But even when you know this as a school leader, it can seem daunting to know how to set it up and to compare the advantages and potential drawbacks of different forms of tutoring in schools, particularly when you are trying to weigh up the costs against the likely impact.
While one to one tutoring is almost universally acknowledged to be the most effective method of teaching, due to the intensely personal nature of each lesson, some schools may only be able to afford 1 to 3 or 1 to 7 if it’s in person tutoring.
This is why many organisations, including Third Space Learning, offer online tutoring to schools rather than face-to-face tuition. For us, this means we can offer individualised one to one attention to lots of your students at once, at a cost previously only doable for schools in small groups when the tutoring was face-to-face.
What schools need to know about the national tutoring programme
In November 2020 to mitigate the impacts of the Covid-19 pandemic, the government introduced their flagship catch-up initiative, The National Tutoring Programme (NTP). The aim of the programme was to provide both primary and secondary schools with access to tuition funding to spend on tutoring to support students who fared least well during the extended period of homeschooling.
Since the programme was launched by the Department of Education, it has reached 1.5 million students, including those who are disadvantaged. For the 2023-24 academic year, the government has set the subsidy rate to 50% to match the costs of tutoring for schools to improve and drive outcomes.
The National Tutoring Programme opened up the opportunity for tutoring in schools that may otherwise never have considered it as an intervention within their budget and staffing capabilities.
Third Space Learning alone, as a founding approved Tuition Partner, has delivered 1,108,804 maths sessions to 96,875 pupils in 2,638 schools.
We are an NTP approved tuition partner. As an approved Tuition Partner, over 1,500 schools have chosen Third Space Learning to deliver personalised online one to one maths tuition through the NTP.
How to mitigate challenges from the NTP in schools
The Education Endowment Foundation in their report into the NTP identified the key principles of a well-designed tutoring programme as:
- Selecting the right pupils for the intervention and scheduling sessions effectively.
- Aligning tutoring with curriculum and assessment.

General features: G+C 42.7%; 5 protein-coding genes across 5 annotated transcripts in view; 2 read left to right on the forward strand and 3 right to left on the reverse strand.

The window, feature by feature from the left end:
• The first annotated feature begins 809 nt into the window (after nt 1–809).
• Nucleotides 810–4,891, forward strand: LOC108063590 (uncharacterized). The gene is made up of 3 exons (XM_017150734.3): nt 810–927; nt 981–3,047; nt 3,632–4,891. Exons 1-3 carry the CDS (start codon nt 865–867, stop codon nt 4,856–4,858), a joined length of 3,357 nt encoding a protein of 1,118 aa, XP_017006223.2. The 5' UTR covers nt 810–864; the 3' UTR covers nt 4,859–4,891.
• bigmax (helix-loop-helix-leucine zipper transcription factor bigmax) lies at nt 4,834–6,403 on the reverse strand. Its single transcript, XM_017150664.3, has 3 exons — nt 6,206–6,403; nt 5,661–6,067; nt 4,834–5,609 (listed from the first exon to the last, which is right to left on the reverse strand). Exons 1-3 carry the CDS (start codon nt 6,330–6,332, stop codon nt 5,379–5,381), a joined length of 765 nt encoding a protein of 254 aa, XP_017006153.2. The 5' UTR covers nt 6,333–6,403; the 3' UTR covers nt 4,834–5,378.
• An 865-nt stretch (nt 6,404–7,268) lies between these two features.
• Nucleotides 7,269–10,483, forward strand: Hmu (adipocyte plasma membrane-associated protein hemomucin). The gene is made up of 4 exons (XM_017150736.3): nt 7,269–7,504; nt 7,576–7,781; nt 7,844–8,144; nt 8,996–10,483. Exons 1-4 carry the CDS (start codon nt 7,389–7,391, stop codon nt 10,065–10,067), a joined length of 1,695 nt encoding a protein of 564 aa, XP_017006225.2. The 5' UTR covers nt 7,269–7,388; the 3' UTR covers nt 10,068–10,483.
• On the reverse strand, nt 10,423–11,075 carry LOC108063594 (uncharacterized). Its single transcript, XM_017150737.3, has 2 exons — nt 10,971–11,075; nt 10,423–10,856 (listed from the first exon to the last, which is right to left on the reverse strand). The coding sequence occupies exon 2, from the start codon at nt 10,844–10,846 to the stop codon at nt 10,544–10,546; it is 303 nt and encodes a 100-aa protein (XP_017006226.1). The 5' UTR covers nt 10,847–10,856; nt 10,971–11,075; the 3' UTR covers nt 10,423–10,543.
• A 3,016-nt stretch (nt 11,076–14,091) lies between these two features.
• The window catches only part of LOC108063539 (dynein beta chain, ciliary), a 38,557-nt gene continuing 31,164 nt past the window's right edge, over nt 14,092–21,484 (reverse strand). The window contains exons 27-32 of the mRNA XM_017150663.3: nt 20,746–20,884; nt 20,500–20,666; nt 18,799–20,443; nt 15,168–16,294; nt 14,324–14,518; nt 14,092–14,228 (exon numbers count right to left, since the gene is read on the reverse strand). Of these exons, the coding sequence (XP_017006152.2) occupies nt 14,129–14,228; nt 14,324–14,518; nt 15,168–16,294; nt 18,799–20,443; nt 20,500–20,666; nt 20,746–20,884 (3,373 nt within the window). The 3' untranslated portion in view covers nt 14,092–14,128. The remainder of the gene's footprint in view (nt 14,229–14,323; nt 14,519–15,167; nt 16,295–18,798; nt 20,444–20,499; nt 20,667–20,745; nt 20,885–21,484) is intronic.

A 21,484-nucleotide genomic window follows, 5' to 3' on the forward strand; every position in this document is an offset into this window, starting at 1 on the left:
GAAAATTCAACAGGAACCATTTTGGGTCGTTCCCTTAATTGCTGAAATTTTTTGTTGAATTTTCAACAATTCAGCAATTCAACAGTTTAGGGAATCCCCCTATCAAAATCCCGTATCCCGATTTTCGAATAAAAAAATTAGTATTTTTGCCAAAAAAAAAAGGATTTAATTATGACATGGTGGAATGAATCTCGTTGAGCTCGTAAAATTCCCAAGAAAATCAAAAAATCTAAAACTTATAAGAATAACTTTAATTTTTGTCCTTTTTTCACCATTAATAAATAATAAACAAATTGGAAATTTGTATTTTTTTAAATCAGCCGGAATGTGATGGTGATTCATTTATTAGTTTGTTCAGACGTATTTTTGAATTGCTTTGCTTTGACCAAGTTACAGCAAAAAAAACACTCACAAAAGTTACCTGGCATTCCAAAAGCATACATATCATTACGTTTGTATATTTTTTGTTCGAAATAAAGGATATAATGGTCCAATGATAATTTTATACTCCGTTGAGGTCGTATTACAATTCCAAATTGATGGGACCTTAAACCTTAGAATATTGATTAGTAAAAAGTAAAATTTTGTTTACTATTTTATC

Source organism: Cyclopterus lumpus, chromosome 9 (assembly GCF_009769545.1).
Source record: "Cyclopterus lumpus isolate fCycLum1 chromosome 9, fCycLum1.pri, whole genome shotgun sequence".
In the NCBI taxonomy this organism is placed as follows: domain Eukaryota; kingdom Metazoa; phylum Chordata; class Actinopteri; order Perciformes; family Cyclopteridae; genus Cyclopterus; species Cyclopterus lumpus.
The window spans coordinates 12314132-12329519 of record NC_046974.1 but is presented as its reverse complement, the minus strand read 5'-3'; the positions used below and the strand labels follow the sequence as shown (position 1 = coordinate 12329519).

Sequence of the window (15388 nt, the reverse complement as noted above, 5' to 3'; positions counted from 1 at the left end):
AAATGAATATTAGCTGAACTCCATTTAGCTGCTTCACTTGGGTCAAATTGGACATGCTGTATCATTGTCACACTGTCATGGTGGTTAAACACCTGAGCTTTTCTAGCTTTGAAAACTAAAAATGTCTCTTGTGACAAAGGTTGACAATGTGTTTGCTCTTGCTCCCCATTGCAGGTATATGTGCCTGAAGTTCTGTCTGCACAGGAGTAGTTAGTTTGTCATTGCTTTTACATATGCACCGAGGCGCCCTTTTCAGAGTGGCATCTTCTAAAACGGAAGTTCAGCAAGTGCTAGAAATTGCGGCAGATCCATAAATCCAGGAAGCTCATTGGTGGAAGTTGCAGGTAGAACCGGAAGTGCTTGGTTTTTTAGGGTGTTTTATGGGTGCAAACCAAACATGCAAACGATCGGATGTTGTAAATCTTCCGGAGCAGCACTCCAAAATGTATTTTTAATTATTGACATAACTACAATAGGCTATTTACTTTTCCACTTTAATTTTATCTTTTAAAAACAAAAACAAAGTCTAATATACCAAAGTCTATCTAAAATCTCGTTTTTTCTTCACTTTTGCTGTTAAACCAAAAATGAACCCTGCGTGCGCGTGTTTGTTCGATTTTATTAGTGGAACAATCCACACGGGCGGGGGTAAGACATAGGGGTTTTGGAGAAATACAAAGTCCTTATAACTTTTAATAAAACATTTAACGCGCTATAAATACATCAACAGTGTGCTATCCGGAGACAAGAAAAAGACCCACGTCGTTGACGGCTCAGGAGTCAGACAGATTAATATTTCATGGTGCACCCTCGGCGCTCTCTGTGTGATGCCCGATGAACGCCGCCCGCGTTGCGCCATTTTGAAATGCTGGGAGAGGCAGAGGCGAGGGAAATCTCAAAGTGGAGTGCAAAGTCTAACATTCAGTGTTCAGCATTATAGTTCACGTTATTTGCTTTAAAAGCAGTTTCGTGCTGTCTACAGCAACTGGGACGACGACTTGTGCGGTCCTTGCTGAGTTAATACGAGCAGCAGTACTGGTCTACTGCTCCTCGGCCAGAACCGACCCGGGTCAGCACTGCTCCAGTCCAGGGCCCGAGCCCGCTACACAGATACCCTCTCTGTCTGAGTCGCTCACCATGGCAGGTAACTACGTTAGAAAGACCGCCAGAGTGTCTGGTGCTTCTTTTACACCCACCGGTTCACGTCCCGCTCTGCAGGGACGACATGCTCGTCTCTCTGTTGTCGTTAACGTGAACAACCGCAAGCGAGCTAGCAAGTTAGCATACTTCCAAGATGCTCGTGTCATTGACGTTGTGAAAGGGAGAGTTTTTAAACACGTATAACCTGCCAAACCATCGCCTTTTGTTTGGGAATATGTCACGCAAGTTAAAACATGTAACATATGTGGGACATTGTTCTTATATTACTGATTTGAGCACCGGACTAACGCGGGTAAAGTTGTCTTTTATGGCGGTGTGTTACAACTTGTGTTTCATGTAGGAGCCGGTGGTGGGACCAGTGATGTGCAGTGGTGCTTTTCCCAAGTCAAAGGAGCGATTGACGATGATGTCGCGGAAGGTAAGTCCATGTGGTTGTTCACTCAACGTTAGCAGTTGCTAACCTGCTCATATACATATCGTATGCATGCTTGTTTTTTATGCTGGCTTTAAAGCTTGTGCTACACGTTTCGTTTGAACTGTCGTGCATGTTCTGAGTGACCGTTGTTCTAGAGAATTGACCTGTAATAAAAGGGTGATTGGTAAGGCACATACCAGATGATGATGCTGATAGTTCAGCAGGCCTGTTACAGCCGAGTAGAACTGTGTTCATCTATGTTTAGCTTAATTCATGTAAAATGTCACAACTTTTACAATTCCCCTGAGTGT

- Creating a sustainable tutoring model that you can return to year after year.
As with many large scale programmes, there have been certain challenges for schools taking part in the UK’s national tutoring programme.
- Bureaucracy and workload
There is a degree of bureaucracy to deal with on the NTP which may have put some schools off. Schools do need to fill in forms for this and there are restrictions on what the funding can or can’t be spent on. Our school support team know the process inside out and is there to answer all your queries and ensure you get set up quickly and without inconvenience.
- Accessing and understanding funding
Initially, there were a range of quite complex funding options but these have recently been simplified and again, our team can talk you through what’s now available and how to apply for it. Read this tuition funding if you want to understand it further.
Funding calculator – see exactly how much funding your school will receive in 2023/24:
- Recruitment and quality assurance
Schools face difficulty in terms of trusting and assessing tutors and mentors for subject knowledge and teaching expertise. As maths specialists at Third Space Learning we have been recruiting and training maths tutors for 10 years. Tutors not only have a close understanding of KS2, KS3, and KS4 maths curriculum, but each lesson they teach has been rigorously created, reviewed and revised to achieve the maximum learning outcomes in one 45-minute session.
Student attendance is already an issue that many schools face, and it’s no different with tutoring. We work closely with schools to build relationships between tutors and students in order to further the likelihood that the students will attend each week. We also have a system of prompts, reminders, and reports for teachers to alert them of any absences and students’ successes in lessons.
Despite the perceived challenges, one to one tutoring delivered in school, by school appointed tutors, is still the most effective way to make rapid progress. So, finally, here are some tips and strategies to ensure your school tutoring is highly effective whether funded by the NTP, pupil premium, or out of your own interventions budget.
12 strategies to ensure highly effective tutoring for schools
1. Define your outcome
As a starting point, the intervention needs to be pinpointed. Is it academic, behavioural, or social/emotional? It’s also important to consider the subject. In core subjects such as maths, gaps that fail to be addressed can be an issue. Therefore, considering the subject is imperative, as students will need a solid understanding of the foundational concepts to access other topics.